Feelin’ Groovy QAL – Week #5 – Putting It All Together

Yay! We made it – This is the final week/Week #5 of our Feelin Groovy QuiltAlong! There’s just a few more steps and then our quilt top will be complete! What a fun quilt!

By now, you should have all your Large Swirls appliqued onto your Slash ‘n Sew Background Blocks and all of your Spikey Paper Pieced Border Units complete….if you’re playing catch up – review the previous blog posts here:

•. Week 1 – Gather Your Materials & Pattern
• Week 2 – Slash n Sew the Background Squares
• Week 3 – Applique the Large Swirls on the Background Squares
• Week 4 – Paper Piece the Spikey Outer Border Units
•.Week 5 – Putting It All Together (this post)

As always, the companion video tutorial for this week’s post can be viewed right here:

The first thing to do is layout on your design board or floor all of your units so far. Here’s what my Baby Size version Feelin’ Groovy is looking like so far!

You can see that we still need to construct and applique stitch the Small Swirl Corner Blocks. Let’s do that!

Make the Small Swirl Corner Blocks —
Gather together (4) 8″ squares for the background of the swirls and (4) 8″ squares for your smaller appliqued swirls.

Following the same slash ‘n sew technique from Week #2 – slash ‘n sew the (4) background squares together. Square and trim these blocks to 6-1/2″ x 6-1/2″.

Again following the same techniques for machine applique from Week #3, make (4) small swirls and fuse (or iron) them to the center of each slash ‘n sew square. Applique around each small swirl. Remember to attach a stitching stabilizer to the back side of each swirl block to help your stitches stay neat and tidy. (I had many of the larger slash ‘n sew background squares left over from Week #2 so I decided to use four of these to make my swirls from. I love them).

Now that the outer corner blocks are complete, we are ready to sew our quilt top together.

Putting It All Together —
First, stitch the Large Swirls Blocks together to form rows. Then stitch rows together to form the center of your quilt top. Refer to the pattern/page 6 if needed.

Next, stitch the right and left spikey outer border units together to form (2) strips – one for the left and one for the right. Stitch these to either side of the center quilt top.

Finally, repeat the above step with the top and bottom rows of the spikey outer border units, but also stitch the outer small swirl corner blocks to the end of each row. To complete your quilt top, stitch to the bottom and top of your quilt top.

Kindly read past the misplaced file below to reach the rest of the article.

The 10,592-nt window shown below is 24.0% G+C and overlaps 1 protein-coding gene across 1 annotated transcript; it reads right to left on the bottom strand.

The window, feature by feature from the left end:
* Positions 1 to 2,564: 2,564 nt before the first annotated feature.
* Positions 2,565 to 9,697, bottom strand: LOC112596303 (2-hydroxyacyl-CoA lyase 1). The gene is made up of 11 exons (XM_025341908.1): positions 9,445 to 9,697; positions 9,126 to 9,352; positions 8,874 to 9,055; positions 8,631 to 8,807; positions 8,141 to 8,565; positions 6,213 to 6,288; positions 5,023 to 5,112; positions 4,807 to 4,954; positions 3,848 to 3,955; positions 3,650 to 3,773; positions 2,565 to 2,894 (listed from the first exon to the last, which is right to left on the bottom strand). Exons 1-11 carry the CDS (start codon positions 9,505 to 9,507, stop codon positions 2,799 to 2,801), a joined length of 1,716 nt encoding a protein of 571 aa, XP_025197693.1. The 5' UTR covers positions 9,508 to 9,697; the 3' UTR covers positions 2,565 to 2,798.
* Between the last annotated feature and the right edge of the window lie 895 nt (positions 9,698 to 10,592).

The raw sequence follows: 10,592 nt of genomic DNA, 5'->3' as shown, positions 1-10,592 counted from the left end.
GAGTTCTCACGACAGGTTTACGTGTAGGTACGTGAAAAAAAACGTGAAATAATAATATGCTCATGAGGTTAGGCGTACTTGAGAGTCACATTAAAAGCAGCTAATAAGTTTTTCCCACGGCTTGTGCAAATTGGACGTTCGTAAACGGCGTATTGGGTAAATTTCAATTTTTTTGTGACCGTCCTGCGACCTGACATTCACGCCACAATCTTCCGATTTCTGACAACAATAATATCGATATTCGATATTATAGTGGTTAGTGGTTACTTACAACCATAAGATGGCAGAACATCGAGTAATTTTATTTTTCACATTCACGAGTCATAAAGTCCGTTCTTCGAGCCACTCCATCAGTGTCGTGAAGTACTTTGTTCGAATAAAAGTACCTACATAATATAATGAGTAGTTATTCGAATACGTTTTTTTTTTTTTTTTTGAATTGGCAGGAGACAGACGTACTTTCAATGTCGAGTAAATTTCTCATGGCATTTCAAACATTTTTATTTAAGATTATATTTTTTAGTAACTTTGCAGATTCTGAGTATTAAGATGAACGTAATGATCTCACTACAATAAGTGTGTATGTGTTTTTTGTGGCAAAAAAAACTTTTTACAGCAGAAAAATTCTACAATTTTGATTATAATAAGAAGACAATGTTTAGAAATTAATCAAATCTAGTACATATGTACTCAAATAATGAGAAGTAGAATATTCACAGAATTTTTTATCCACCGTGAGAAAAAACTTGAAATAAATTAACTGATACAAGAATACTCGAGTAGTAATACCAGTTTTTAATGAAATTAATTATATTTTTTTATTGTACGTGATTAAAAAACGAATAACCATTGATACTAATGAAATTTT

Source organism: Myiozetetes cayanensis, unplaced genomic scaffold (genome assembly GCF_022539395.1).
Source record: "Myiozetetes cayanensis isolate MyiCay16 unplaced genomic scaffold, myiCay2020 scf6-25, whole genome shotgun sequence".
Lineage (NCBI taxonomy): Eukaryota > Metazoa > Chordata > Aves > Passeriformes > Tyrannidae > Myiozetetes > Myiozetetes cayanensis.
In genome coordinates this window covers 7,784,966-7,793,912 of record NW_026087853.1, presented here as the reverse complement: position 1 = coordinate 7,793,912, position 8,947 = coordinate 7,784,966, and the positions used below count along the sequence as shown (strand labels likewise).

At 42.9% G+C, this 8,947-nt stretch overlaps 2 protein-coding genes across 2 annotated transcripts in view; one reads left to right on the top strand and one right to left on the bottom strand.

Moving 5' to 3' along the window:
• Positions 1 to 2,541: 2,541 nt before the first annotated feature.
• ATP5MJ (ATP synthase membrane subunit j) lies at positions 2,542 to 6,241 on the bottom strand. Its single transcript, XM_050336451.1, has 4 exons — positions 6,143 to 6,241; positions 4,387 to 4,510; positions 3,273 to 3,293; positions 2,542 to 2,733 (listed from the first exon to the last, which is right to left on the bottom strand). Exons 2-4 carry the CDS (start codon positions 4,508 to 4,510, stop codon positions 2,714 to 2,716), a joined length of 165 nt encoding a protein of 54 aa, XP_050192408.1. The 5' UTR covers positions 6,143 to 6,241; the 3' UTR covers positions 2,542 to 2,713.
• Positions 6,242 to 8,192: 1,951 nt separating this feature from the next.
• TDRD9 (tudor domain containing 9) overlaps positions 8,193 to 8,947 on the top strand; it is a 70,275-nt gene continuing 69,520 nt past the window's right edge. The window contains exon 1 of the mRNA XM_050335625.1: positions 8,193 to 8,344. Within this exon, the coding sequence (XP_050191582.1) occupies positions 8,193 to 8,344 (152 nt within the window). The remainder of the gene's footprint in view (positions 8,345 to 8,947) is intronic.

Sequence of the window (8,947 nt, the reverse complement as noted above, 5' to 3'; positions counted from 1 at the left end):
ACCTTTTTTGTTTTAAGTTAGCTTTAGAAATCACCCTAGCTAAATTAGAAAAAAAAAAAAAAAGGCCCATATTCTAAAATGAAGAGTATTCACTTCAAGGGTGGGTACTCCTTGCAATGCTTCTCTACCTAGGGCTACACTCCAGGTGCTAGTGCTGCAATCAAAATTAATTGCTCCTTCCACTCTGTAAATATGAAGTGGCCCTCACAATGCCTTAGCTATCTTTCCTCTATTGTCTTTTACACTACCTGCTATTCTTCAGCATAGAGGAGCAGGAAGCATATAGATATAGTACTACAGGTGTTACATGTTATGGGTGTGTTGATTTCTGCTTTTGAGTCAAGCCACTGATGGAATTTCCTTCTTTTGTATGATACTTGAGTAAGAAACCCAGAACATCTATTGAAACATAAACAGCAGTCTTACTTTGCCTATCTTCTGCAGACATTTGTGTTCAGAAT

And there ya go! Your quilt top is complete and I bet it looks fabulous!! Here’s what mine ending up looking like and I love it – perfect for a new baby or small child!

This now concludes our Feelin Groovy QuiltAlong – send me your pictures so we can see your cute and fabulous quilts!

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Thank you so much for following along and for your continued support!  Look for more Colourwerx QuiltAlongs on our Colourwerx Facebook page or on our website under QuiltAlongs!

Until your next colour fix – happy quilting!  Linda & Carl xxoo

ModTV QAL: Week #2 – Piece the TV & Legs

ModTV_CW110_FRONTWelcome back!   It’s Week #2 of our ModTV QuiltAlong! !  This week we’ll be ‘slashin’ and sewin’ the TV Set and the TV leg units, so get ready to throw out everything you learned about exact cutting and piecing and get ready for some cut loose, liberated fun!

But first — If you’re just joining us this week, be sure to review Week #1’s Blog Post to find out how to purchase the pattern and what fabrics and materials you’ll need to gather –

READ THE MODTV QAL WEEK #1 POST BY CLICKING HERE

Also, just a friendly reminder!   If you want to join with other quilty friends and aren’t yet a member of our Facebook group, I invite you to join our free QAL Facebook group where you can ask questions, share your progress and of course, post pictures of your finished projects so everyone can share in the fun!  Also feel free to share this invite and any other QAL news with quilty buddies and invite them to join along in the fun!

You can also subscribe to our Colourwerx You Tube channel right here!

JOIN THE COLOURWERX QAL FACEBOOK GROUP HERE
SUBSCRIBE TO THE COLOURWERX YOU TUBE CHANNEL RIGHT HERE

Linda_Week 2
IMG_1003I love ‘slash ‘n sew’ piecing!  It’s liberating, easy to do and best of all you don’t need to have an exact or even perfect 1/4″ seam or be that careful at cutting.  The whole idea is to get wonky.  And quite frankly, it’s that ‘wonkiness’ that gives these little retro TV’s their personality! So let’s get started!

Be on the lookout for Week #2’s companion video as well! 

 

Organize Your Fabric Pieces —
The TV block which finishes at 12″ x 12″ is made up of three separate units:  The TV, the Leg Unit and the the Antenna Unit.  First things first – you should have already precut your pieces for at least (1) ModTV Block in Week #1.  if not, refer back to pages 1 & 2 of the ModTV pattern to find the cutting directions and dimensions.

Separate all the cut pieces into the three groups. Refer to the pattern near the beginning of each section (i.e.: page 3 – Part One – Stitch the TV Set Unit), and you will find exactly which pieces from your TV fabric and your background fabrics should be placed in that grouping.